It would perhaps be naïve to expect an eight-hour long budget meeting to be completely frictionless, but some fairly heated moments around the virtual horseshoe belied what was, in the end, a good news budget.
It wasn’t an easy feat either because along with the usual demands to tighten belts and expand services for a growing city, the pressures of the pandemic super-sized those demands. People are especially concerned about affordability, but the city is also facing a budget hole from lost revenues and doesn’t want to sacrifice a certain level of service to fill it.
The afternoon began with a motion to pause increases to non-unionized, management exempt, or NUME, staff, which includes the mayor, councillors, and members of the exec team. Normally, I find these kinds of motions to be pointlessly symbolic and are a way of saying that some people are “too well paid” and that they don’t deserve it. It’s the same thinking that’s turned the so-called “Sunshine List” into what’s basically a populist enemy’s list.
That’s philosophical though, and I must admit that if there’s an appropriate time for symbolism, this might be it. I wonder if the heroic efforts to lower the levy increase to 2.25 per cent in a pandemic year is a way to foster good will next year when hopefully things will be more stable, and the work of city building has to begin again in earnest.
Now say what you want about council, but they also saved for years in case of a rainy day, and it paid off when the deluge came. As Brampton Mayor Patrick Brown pointed out Thursday at a Cambridge Chamber of Commerce event, municipal councils are the only level of government meant to survive this pandemic without running a deficit. Structurally, it painted city councils into a corner before the paint can was even opened.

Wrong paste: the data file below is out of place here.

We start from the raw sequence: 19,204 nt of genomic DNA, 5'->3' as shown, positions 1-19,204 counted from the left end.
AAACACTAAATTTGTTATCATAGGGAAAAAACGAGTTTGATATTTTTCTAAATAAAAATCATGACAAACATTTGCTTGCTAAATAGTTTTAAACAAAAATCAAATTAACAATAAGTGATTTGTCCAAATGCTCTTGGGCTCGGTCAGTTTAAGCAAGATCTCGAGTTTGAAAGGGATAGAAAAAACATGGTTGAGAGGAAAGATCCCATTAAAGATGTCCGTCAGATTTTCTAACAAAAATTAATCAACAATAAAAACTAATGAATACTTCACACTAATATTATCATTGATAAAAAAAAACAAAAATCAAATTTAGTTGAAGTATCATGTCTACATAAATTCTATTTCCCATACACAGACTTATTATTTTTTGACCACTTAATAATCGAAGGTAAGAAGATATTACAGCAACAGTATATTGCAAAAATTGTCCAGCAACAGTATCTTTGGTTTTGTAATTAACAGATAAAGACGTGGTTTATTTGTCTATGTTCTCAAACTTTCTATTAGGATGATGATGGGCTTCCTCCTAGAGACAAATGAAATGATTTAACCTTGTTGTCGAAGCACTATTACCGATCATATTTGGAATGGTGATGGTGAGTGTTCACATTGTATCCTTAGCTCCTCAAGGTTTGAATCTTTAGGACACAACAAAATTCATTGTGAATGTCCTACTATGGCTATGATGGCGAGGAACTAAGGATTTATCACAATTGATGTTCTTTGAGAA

The systemic issues of how we fund local government was not discussed at this week’s meeting, nor should it have been, but this discussion desperately needs to happen. I would add that this discussion should have happened years ago, but this pandemic year has taught us that we’ve ignored a number of urgent issues to the detriment our pandemic response, from health care funding to the compensation of the newly promoted frontline workers that stock our grocery store shelves, or run the cash registers.
Again, we teeter to the philosophical, but at that same Cambridge Chamber event, our own mayor Cam Guthrie made the point that cities shouldn’t have to “jump up and down in the corner with our hand up all the time” to get the attention of upper levels of government. Will that change in 2021? Doubtful.
Back to our local government though, and it’s worth mentioning again that they engaged in some contentious debates to get to this year’s budget. I will add though that some of that discord wasn’t entirely warranted.
A motion to cut rental fees for non-profit youth sports in 2021 surprisingly failed. I can only assume that the councillors that voted against it aren’t aware of how big youth sport are in this city. Admittedly I wasn’t aware until I worked at the front desk of a local hotel and watched the trail of soccer, swimming, ringette, hockey, and baseball teams that came through Guelph nearly every weekend of the year.
There was also a needless debate about the additional funding request for the Guelph Neighbourhood Support Coalition. Not “needless” in the sense that council shouldn’t have discussed it, but “needless” because council was discussing things they really didn’t need to talk about.
You see, council debated about telling the GNSC what they could spend the money on despite the fact that the GNSC came to council with a request for set amounts of money for some very specific endeavours. It was not fun watching council spend half-an-hour fighting over conditions no one asked about, and it was incredibly frustrating being powerless to do anything about it.
On a personal note, I will add that it’s going to be incredibly difficult for me to go back to in-person council meetings in the council chamber at the end of the pandemic. Sometimes, yelling at a computer screen can be very cathartic.
It was also kind of cathartic though to dispatch with the budget in three admittedly long, but straightforward meetings. In days gone by, the budget would absorb my November with one meeting after another as we pieced together the various awkward sections of the budget one at a time.
When you build a house, you don’t get approval for the foundation and the basement, and they go back and get approval for the main floor. When you plan to build a house, you plan the whole house, and it makes sense to look at a city’s budget the same way.
Having said that, there’s a lot of stuff we left in the storage unit because there wasn’t room for it in this year’s house. Hopefully, council will have learn to bear the heat better in 2021.